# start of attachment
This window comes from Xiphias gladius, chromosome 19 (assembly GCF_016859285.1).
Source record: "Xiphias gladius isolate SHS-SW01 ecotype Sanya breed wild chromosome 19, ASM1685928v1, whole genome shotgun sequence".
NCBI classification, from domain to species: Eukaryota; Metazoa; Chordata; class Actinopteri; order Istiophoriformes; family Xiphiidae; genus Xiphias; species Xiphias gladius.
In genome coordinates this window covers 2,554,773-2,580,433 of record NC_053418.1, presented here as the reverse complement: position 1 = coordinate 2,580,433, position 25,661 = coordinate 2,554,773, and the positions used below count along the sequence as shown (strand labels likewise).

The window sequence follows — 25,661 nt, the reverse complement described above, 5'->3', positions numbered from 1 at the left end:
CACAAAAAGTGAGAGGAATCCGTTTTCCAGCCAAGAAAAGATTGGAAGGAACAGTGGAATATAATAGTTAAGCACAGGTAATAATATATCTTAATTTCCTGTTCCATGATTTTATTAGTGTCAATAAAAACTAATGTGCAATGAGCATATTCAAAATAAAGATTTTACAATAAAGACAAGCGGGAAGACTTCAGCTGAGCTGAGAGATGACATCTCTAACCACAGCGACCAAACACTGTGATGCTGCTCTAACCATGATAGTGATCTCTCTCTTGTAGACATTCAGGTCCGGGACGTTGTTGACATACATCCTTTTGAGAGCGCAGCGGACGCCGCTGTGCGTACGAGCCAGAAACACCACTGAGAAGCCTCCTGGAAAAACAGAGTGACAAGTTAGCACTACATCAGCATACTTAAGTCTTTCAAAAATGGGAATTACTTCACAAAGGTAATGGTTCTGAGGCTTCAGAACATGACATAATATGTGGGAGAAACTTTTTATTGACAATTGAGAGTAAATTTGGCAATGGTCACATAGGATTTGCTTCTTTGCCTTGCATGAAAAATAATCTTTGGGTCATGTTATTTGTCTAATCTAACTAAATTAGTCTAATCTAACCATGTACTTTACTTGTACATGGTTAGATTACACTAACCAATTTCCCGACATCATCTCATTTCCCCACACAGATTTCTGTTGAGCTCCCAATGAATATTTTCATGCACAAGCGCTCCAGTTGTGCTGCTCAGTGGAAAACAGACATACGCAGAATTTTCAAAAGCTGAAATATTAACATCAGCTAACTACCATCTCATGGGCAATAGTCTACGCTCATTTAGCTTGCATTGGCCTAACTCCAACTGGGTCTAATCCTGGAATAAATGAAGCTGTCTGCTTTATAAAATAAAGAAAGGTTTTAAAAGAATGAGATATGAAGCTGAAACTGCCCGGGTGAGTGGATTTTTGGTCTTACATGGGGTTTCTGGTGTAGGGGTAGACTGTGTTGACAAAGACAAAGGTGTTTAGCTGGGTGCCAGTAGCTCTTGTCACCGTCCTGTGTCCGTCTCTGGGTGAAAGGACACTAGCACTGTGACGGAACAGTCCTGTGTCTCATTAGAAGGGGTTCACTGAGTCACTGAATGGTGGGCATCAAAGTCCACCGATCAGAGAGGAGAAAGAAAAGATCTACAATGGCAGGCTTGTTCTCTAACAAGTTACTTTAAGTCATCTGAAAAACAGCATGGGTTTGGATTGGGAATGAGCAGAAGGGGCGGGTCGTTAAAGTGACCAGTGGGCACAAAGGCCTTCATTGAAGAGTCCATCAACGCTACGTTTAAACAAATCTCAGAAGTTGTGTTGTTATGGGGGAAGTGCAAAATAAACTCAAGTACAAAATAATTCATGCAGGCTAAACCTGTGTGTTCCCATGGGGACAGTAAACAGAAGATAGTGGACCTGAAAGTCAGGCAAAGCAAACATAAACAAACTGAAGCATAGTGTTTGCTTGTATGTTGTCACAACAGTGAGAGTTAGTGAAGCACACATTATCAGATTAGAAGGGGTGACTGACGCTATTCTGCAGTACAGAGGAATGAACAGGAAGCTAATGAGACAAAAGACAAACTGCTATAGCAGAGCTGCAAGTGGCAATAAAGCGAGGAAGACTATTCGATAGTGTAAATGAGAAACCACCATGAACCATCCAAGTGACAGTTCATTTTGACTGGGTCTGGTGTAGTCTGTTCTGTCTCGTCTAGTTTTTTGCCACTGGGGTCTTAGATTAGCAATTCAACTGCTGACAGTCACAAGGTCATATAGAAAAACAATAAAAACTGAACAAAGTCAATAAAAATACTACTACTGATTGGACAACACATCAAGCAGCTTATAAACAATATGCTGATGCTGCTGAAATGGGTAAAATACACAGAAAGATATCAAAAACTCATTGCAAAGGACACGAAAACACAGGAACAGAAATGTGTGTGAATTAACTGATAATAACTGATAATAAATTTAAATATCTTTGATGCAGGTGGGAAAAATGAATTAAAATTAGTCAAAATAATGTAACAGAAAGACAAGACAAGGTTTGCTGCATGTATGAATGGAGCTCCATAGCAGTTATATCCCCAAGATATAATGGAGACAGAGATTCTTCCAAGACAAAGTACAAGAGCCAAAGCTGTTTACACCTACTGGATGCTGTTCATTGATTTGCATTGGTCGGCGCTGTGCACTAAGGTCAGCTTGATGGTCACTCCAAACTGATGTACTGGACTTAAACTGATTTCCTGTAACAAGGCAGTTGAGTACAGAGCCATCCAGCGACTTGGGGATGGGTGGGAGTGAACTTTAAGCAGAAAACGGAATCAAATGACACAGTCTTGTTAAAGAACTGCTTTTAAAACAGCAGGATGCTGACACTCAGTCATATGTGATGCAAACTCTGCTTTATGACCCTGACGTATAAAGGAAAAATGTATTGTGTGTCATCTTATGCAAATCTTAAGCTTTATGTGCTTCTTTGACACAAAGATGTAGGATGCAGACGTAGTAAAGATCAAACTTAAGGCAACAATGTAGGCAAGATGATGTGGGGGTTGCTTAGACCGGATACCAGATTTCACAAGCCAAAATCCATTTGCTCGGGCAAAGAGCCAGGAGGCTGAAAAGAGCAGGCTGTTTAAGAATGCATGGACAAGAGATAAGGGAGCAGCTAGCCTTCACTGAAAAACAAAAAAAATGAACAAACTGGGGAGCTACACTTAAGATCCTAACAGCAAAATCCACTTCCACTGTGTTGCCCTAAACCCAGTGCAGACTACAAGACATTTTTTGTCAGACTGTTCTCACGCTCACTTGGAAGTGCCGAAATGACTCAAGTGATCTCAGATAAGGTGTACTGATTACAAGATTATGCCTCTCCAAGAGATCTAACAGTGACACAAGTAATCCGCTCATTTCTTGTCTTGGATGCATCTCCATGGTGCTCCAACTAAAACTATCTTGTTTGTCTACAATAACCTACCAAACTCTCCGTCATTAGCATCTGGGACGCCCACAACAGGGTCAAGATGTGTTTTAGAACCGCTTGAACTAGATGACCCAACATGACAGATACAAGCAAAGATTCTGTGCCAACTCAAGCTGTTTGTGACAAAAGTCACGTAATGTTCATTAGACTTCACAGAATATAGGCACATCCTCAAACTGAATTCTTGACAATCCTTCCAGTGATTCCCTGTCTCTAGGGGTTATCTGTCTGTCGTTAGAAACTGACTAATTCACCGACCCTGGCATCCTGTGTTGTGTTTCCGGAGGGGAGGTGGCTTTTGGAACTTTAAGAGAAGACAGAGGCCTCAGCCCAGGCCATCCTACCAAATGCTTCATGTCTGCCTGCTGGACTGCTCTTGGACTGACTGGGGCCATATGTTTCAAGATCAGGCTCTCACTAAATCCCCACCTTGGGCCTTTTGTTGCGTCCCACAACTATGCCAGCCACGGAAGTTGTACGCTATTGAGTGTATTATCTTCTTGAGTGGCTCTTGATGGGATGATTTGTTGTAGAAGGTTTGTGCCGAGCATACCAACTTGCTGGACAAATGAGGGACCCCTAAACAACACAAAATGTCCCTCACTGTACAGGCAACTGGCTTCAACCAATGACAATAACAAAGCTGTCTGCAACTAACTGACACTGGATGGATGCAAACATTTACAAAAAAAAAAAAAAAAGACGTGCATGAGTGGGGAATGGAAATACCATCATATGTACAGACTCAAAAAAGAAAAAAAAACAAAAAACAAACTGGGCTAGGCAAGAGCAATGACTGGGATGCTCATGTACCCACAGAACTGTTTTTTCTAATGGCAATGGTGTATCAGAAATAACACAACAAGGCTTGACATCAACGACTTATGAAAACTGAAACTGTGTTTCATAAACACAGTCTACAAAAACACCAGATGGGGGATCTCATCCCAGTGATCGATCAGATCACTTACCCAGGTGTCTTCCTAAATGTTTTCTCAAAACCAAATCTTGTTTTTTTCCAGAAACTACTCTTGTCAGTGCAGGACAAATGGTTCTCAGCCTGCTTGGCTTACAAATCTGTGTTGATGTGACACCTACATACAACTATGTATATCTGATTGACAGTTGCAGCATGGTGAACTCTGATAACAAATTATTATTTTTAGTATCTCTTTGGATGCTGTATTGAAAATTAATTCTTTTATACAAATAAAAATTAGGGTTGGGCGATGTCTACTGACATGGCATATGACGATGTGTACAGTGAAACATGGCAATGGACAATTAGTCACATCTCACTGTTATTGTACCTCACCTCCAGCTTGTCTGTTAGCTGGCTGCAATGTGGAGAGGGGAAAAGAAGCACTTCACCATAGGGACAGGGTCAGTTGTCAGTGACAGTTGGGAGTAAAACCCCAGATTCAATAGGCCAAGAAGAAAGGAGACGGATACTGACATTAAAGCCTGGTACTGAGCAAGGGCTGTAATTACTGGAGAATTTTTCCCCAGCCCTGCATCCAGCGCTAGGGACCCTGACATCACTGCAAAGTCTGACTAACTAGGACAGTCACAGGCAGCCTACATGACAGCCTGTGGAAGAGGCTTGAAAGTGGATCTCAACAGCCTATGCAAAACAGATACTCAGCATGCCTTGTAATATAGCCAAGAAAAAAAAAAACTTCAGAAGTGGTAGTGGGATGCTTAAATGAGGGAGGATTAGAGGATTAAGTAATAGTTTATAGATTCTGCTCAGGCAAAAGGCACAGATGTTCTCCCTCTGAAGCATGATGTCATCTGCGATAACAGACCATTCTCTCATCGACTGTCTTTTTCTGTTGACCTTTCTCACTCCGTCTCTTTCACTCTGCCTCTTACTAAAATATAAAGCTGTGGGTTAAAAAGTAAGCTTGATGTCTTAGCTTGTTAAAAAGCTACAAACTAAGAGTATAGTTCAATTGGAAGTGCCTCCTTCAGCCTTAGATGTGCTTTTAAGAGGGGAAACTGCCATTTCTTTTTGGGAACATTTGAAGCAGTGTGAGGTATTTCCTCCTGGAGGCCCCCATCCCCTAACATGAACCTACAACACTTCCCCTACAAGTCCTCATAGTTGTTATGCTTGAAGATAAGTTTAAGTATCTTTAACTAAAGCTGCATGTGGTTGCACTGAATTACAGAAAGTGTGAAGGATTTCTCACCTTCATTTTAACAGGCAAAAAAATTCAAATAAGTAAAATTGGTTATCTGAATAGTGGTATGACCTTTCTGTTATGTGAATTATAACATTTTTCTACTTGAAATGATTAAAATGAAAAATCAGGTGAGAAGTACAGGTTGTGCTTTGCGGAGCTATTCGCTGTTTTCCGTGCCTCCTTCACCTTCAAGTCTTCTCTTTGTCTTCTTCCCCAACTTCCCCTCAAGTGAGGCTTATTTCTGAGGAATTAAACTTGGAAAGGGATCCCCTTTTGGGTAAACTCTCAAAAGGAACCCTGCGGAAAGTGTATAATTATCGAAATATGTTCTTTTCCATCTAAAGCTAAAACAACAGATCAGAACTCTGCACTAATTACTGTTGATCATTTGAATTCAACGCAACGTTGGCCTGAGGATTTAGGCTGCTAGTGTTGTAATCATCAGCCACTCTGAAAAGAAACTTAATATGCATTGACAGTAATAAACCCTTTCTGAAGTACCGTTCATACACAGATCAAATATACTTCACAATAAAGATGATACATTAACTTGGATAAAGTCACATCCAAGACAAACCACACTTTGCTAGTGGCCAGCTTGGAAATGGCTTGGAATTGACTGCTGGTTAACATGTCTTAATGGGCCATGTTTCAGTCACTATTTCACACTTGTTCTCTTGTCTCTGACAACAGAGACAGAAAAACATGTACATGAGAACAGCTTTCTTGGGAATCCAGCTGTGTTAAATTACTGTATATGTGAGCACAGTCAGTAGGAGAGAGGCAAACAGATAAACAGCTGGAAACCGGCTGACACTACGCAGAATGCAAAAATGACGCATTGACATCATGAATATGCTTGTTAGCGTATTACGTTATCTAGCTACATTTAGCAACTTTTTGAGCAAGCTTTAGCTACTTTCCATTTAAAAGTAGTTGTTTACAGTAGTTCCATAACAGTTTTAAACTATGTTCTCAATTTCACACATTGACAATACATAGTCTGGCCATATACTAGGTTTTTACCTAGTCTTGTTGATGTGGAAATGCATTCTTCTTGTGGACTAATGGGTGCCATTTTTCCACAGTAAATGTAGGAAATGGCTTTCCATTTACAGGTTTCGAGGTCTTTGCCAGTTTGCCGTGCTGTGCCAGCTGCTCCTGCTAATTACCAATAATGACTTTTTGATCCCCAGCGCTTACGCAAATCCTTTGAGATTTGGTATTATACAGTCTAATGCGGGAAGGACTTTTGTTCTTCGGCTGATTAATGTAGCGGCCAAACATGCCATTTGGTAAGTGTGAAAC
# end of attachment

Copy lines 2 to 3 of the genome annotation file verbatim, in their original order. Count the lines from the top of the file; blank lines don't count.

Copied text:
Source record: "Xiphias gladius isolate SHS-SW01 ecotype Sanya breed wild chromosome 19, ASM1685928v1, whole genome shotgun sequence".
NCBI classification, from domain to species: Eukaryota; Metazoa; Chordata; class Actinopteri; order Istiophoriformes; family Xiphiidae; genus Xiphias; species Xiphias gladius.